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28 Avr 2015 - 08:29:14

Functional Leg Length Discrepancy Way Of Measuring

Overview


Leg length discrepancy is a condition where the length of one leg is different than the other (shorter or longer) because of either or both a functional (muscle/posture) or structural (bone/cartilage) abnormality. In the specific a functional leg length occurs when your legs are the same, but another condition such as pelvic tilt or piriformis shortening creates the appearance of one leg being longer or shorter than the other. A structural leg length inequality it means that there is a true difference. Osteopaths, chiropractors and physiotherapist should be able to determine the degree of leg length inequality using visual inspection and manual tests.Leg Length Discrepancy


Causes


Some children are born with absence or underdeveloped bones in the lower limbs e.g., congenital hemimelia. Others have a condition called hemihypertrophy that causes one side of the body to grow faster than the other. Sometimes, increased blood flow to one limb (as in a hemangioma or blood vessel tumor) stimulates growth to the limb. In other cases, injury or infection involving the epiphyseal plate (growth plate) of the femur or tibia inhibits or stops altogether the growth of the bone. Fractures healing in an overlapped position, even if the epiphyseal plate is not involved, can also cause limb length discrepancy. Neuromuscular problems like polio can also cause profound discrepancies, but thankfully, uncommon. Lastly, Wilms? tumor of the kidney in a child can cause hypertrophy of the lower limb on the same side. It is therefore important in a young child with hemihypertrophy to have an abdominal ultrasound exam done to rule out Wilms? tumor. It is important to distinguish true leg length discrepancy from apparent leg length discrepancy. Apparent discrepancy is due to an instability of the hip, that allows the proximal femur to migrate proximally, or due to an adduction or abduction contracture of the hip that causes pelvic obliquity, so that one hip is higher than the other. When the patient stands, it gives the impression of leg length discrepancy, when the problem is actually in the hip.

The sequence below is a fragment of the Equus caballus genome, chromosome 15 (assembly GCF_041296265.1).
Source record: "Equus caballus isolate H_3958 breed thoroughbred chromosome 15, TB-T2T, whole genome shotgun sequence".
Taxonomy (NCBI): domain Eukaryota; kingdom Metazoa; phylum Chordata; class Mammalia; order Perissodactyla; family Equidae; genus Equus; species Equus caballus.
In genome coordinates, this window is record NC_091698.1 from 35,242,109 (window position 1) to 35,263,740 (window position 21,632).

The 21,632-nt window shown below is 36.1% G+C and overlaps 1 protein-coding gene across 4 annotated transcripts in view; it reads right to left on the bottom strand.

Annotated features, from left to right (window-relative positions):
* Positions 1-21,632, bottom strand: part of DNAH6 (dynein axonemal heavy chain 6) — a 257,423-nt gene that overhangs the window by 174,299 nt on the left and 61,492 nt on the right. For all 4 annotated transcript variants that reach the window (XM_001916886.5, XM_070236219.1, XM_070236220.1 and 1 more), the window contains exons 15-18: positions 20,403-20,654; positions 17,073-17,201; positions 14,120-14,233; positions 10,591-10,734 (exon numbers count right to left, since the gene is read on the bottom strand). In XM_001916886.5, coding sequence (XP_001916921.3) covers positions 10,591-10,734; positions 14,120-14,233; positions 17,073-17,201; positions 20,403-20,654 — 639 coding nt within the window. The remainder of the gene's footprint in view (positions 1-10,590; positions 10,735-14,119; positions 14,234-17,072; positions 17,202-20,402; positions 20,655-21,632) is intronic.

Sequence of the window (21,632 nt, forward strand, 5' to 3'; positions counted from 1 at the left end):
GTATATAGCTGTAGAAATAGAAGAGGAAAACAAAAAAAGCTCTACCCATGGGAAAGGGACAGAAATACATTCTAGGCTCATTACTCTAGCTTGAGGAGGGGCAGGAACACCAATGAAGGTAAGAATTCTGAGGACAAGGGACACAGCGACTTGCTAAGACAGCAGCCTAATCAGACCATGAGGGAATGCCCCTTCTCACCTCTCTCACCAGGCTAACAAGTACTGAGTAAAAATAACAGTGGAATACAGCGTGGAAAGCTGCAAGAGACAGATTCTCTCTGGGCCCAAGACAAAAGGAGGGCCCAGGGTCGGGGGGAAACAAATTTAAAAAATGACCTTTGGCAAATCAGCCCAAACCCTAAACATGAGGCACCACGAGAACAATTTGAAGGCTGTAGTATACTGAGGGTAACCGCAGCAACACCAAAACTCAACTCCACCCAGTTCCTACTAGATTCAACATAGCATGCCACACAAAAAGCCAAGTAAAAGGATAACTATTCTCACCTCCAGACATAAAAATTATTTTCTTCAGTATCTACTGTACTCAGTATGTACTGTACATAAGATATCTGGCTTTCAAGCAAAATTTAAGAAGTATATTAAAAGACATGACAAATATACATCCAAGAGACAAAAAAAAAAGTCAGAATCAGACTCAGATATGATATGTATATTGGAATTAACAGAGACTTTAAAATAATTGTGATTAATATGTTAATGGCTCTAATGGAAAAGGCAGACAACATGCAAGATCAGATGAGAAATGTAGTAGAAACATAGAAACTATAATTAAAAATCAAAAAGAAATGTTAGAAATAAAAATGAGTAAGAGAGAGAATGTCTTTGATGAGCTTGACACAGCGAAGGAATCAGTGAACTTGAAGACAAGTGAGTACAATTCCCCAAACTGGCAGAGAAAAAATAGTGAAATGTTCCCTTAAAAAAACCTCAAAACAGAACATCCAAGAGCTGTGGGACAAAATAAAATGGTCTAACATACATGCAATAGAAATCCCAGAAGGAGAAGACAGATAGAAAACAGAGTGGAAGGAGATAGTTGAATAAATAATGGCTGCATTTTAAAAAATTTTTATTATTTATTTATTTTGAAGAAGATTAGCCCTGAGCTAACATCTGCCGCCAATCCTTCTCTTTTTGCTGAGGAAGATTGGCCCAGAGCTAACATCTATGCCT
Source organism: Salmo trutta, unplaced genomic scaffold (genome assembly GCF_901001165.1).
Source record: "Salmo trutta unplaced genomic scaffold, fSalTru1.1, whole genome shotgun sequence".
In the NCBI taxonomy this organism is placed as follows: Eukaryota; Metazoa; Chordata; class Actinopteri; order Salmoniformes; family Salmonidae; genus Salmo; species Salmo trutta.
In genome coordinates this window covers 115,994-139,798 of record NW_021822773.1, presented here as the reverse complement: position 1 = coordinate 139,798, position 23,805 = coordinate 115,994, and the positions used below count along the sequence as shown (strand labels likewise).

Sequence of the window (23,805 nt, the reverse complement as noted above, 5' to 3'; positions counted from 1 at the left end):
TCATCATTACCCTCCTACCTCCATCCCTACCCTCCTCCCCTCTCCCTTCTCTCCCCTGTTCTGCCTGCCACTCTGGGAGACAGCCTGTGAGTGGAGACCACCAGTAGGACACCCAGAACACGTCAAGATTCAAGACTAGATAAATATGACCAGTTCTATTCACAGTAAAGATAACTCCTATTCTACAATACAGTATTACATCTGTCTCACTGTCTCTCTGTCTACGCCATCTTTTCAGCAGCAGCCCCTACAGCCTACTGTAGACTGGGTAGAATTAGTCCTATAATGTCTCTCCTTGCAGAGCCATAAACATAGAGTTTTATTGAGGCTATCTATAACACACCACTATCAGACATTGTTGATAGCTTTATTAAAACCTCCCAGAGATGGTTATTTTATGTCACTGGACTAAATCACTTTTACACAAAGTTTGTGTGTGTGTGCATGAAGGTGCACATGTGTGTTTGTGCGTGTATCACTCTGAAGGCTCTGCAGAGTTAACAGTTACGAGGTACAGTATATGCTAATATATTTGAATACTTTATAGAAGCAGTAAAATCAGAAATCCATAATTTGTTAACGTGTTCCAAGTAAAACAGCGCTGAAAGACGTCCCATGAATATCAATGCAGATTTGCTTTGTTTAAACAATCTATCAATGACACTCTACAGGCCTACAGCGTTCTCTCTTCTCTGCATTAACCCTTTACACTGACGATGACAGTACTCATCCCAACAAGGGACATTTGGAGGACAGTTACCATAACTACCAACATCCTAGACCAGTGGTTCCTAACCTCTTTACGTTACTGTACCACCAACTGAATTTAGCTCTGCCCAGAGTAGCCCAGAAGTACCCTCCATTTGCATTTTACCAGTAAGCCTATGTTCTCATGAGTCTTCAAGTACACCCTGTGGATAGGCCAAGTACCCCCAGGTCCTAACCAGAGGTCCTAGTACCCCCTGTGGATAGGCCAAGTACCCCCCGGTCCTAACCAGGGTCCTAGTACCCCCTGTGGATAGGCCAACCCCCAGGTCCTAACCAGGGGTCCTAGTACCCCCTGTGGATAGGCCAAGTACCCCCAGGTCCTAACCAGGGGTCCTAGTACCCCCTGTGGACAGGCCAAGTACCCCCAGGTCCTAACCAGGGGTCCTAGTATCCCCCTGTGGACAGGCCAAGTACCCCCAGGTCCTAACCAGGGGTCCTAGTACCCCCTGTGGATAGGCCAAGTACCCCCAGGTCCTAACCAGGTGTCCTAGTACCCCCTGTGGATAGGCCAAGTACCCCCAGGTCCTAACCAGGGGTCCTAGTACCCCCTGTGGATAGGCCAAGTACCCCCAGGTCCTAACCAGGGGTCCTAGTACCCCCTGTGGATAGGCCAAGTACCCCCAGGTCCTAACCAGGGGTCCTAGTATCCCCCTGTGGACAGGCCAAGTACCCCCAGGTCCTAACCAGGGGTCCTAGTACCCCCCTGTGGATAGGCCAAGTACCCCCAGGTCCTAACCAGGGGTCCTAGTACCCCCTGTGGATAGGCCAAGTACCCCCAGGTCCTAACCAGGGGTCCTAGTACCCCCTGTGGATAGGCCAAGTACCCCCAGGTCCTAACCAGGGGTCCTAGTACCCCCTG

Symptoms


The effects vary from patient to patient, depending on the cause of the discrepancy and the magnitude of the difference. Differences of 3 1/2 to 4 percent of the total length of the lower extremity (4 cm or 1 2/3 inches in an average adult), including the thigh, lower leg and foot, may cause noticeable abnormalities while walking and require more effort to walk. Differences between the lengths of the upper extremities cause few problems unless the difference is so great that it becomes difficult to hold objects or perform chores with both hands. You and your physician can decide what is right for you after discussing the causes, treatment options and risks and benefits of limb lengthening, including no treatment at all. Although an LLD may be detected on a screening examination for curvature of the spine (scoliosis), LLD does not cause scoliosis. There is controversy about the effect of LLD on the spine. Some studies indicate that people with an LLD have a greater incidence of low back pain and an increased susceptibility to injuries, but other studies refute this relationship.


Diagnosis